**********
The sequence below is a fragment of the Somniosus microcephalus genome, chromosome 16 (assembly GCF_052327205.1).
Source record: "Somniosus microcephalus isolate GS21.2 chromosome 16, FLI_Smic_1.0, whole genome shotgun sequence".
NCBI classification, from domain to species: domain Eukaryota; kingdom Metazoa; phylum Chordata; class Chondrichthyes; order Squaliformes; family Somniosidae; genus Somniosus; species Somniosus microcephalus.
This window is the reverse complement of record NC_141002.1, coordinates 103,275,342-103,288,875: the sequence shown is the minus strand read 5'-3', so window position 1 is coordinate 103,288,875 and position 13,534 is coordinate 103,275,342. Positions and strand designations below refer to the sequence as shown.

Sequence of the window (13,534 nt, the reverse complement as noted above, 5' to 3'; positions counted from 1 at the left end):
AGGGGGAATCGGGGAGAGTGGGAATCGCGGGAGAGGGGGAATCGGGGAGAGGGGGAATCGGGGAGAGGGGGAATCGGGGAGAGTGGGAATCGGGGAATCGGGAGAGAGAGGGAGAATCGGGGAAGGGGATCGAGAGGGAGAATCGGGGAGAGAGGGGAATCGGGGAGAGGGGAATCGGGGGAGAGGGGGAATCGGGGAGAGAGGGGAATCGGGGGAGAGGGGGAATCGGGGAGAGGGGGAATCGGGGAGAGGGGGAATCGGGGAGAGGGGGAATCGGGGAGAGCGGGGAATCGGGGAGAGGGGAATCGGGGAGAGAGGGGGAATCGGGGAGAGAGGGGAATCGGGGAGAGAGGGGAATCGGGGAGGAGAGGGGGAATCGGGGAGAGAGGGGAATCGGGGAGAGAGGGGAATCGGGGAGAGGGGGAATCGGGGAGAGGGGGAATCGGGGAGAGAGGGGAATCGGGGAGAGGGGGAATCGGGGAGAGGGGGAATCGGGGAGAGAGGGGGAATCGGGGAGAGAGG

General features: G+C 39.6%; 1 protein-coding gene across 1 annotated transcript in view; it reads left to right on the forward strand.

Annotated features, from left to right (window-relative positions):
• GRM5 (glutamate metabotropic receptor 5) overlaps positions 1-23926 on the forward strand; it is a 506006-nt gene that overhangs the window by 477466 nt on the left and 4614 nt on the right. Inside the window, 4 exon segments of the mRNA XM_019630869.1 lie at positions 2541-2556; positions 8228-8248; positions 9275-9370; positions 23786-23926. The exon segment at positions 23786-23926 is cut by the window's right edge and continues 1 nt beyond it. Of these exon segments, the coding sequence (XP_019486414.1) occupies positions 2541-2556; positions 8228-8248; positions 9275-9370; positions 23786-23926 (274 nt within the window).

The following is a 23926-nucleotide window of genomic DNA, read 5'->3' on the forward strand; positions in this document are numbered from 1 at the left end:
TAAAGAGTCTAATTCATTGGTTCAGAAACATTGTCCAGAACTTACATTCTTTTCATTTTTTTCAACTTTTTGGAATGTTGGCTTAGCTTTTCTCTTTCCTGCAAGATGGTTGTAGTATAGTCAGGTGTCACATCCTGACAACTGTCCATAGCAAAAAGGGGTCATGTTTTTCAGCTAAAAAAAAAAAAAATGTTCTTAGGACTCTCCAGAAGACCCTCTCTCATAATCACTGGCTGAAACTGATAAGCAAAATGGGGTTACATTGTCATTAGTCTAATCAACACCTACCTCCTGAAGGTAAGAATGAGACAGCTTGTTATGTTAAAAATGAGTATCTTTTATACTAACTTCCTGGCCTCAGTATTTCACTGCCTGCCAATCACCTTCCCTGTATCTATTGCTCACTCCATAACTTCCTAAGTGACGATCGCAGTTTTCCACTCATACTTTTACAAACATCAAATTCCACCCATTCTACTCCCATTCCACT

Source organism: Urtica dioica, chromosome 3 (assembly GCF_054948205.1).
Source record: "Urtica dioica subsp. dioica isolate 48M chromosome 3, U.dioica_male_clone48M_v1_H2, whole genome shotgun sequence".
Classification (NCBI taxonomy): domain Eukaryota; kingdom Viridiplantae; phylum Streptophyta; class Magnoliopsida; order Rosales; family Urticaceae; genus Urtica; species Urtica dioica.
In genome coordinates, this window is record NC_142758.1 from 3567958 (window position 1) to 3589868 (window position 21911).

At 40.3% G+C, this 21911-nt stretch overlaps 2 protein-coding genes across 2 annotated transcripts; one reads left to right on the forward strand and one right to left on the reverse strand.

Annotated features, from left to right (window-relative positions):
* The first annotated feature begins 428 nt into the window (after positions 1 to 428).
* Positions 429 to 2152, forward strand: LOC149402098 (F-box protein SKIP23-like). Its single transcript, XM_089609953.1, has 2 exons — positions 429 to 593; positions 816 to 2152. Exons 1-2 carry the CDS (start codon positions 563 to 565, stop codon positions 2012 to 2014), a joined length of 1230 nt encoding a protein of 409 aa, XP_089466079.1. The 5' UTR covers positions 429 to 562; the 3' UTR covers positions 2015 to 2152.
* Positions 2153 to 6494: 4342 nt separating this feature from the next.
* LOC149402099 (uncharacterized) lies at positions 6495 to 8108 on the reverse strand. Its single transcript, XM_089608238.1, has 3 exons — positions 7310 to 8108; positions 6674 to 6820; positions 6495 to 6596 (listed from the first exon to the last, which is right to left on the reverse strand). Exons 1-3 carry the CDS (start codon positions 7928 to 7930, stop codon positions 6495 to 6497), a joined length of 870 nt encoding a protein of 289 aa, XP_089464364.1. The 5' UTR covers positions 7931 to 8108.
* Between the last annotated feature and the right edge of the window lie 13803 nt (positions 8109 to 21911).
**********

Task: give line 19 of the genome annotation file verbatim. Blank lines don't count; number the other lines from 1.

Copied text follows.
* Positions 429 to 2152, forward strand: LOC149402098 (F-box protein SKIP23-like). Its single transcript, XM_089609953.1, has 2 exons — positions 429 to 593; positions 816 to 2152. Exons 1-2 carry the CDS (start codon positions 563 to 565, stop codon positions 2012 to 2014), a joined length of 1230 nt encoding a protein of 409 aa, XP_089466079.1. The 5' UTR covers positions 429 to 562; the 3' UTR covers positions 2015 to 2152.